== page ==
Lonesome Dove by Larry McMurtry

Book Cover: Lonesome DoveWell, would you look at that? It’s a post! And not just any post but a book review post! It’s time to brush off the old keyboard and see  if I can still call myself a reviewer!

Whenever somebody that I know offline would ask me what my favorite read of 2010 was (surprisingly a question I hear more offline than online), I without any hesitation or doubt would say Lonesome Dove by Larry McMurtry.  “Really?” and a blank stare is what I would almost always get back. People, this book was AMAZING.  Every 945 pages of it. When it ended, I wished there was another 945 pages. I was not ready to let these characters go!  Lonesome Dove has deservedly been called epic. But what makes a book epic?  I think it’s just one of those things that you know it when you read it. And oh, was this book epic.

Larry McMurtry is a master storyteller.  I was a tad daunted opening that very first page and I do admit that even 200 pages into the book I wondered if anything was ever going to happen.  And even though it was off to a slow start, I wouldn’t wish it any other way. The background characterization that McMurtry gives his essential to the story.

The inside cover of my copy of the book lists the key characters with a short description of each. I loved the summary it gave so am taking the liberty of copying it here for  you.

Augustus McCrae: ex-Texas  Ranger. A fierce fighter, loyal friend, gentle lover, a boisterous spinner of colorful yarns. Gus years for adventure, and is drawn into Woodrow Call’s dream – a cattle drive to Montana, to the free and wild frontier . . .
Woodrow F. Call: Gus’s partner and friend, a driven, demanding man, a leader with no patience for weakness – and a secret sorrow of his own . . .

Jake Spoon: dashing gambler, former comrade-in-arms of Gus and Call, his passions plunge him into a terrifying fate . . .

Clara Allen: the woman of Gus’s young dreams. Out of the frontier’s cruelty and death, she forgers a life as generous, brave and unyielding as the land she learns to love . . .

Blue Duck: a renegade Indian with cunning heart of a vulture. He tortures and ills across the Plains, and savors his victim’s agony . . .

Newt: the brave, bewildered young cowboy who discovers his manhood, and his past, on the hazardous journey into Montana . . .

The Hat Creek Outfit: Jake, Deets, Pea Eye and the Boys . . .  wranglers, tracers and scouts, they follow Gus and Call into the heart of the adventure, through sandstorms, stampedes, bandits, floods and snow . . . living on in the undying legends of the great American frontier.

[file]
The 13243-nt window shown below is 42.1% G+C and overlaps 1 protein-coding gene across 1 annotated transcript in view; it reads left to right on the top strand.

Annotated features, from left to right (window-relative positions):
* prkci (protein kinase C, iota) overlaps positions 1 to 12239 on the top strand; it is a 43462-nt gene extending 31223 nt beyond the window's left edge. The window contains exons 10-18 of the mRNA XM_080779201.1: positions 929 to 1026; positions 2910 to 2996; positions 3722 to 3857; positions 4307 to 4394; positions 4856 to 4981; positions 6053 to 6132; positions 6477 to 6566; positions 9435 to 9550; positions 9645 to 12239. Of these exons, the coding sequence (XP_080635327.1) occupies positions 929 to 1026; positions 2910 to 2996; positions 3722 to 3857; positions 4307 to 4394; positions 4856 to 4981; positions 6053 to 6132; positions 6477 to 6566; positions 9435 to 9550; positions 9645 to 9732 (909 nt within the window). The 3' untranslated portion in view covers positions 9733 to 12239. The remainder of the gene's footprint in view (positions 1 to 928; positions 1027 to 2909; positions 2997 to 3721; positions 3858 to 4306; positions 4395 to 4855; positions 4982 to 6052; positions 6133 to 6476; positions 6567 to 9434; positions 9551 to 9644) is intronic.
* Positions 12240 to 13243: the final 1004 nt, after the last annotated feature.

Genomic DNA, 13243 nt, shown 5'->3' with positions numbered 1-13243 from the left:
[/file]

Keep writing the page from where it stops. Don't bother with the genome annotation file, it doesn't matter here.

If you don’t know who these characters are from having read Lonesome Dove yourself, I dare you to love them.  I dare you to hate them.

I picked up this book in every spare moment of my day when I was reading it. And when I wasn’t reading it, I wanted to be reading it. I thought about it constantly.  I know I haven’t gone into all the intricacies of why Lonesome Dove is so amazing but let me tell you simply-  the characters! the story! the love! the friendships! the fighting! the determination! the devotion! the heroes! the outlaws! the whores! the Indians! the frontier! the forging ahead! the friendships again!  And it’s also laugh out loud funny with some great one-liners and some beautiful passages.  Definitely need those lighthearted and thoughtful moments between the gun slinging, the scalping, and the hangings.

Yes, my favorite book of 2010 was unabashedly a Western.  A genre I didn’t really think I read.  But did I tell you I loved this book?  Oh, how I loved Lonesome Dove. Officially one of my most favorite books.  Ever. Do you need more recommendation then that?

(I remember when the mini-series came on TV when I was little and we all watched it together as a family. MUST re-watch it now! )

Links of interest: More book  blogger reviews.
Genre: Historical Fiction, Western
Publisher: Pocket Books. 1985.
Paperback, 945 pages. ISBN 067168390X
Lonesome Dove is available from your favorite independent bookstore, Powell’s, and Amazon.

23 comments


  1. That book has been sitting on my shelf for at least 15 years now. I was thinking maybe it was time to let it find a new home when I started hearing about it around the blogosphere last year. With this sort of recommendation,maybe I’ll ever pick it up and read it one of these days :-) .

    on February 23rd, 2011 at 12:36 am
  2. I have never heard of this one…

    on February 23rd, 2011 at 1:13 am
  3. It is so nice to read a review when they writer of it is so passionate about the book – western really isn’t my thing but you make the book a must read :D

    on February 23rd, 2011 at 6:06 am
  4. I have been meaning to read this for ages, but haven’t got around to it. I have to be in the right mood for a book of this size… Might be a good book to read as an ebook if that is a possibility…. Great review, though!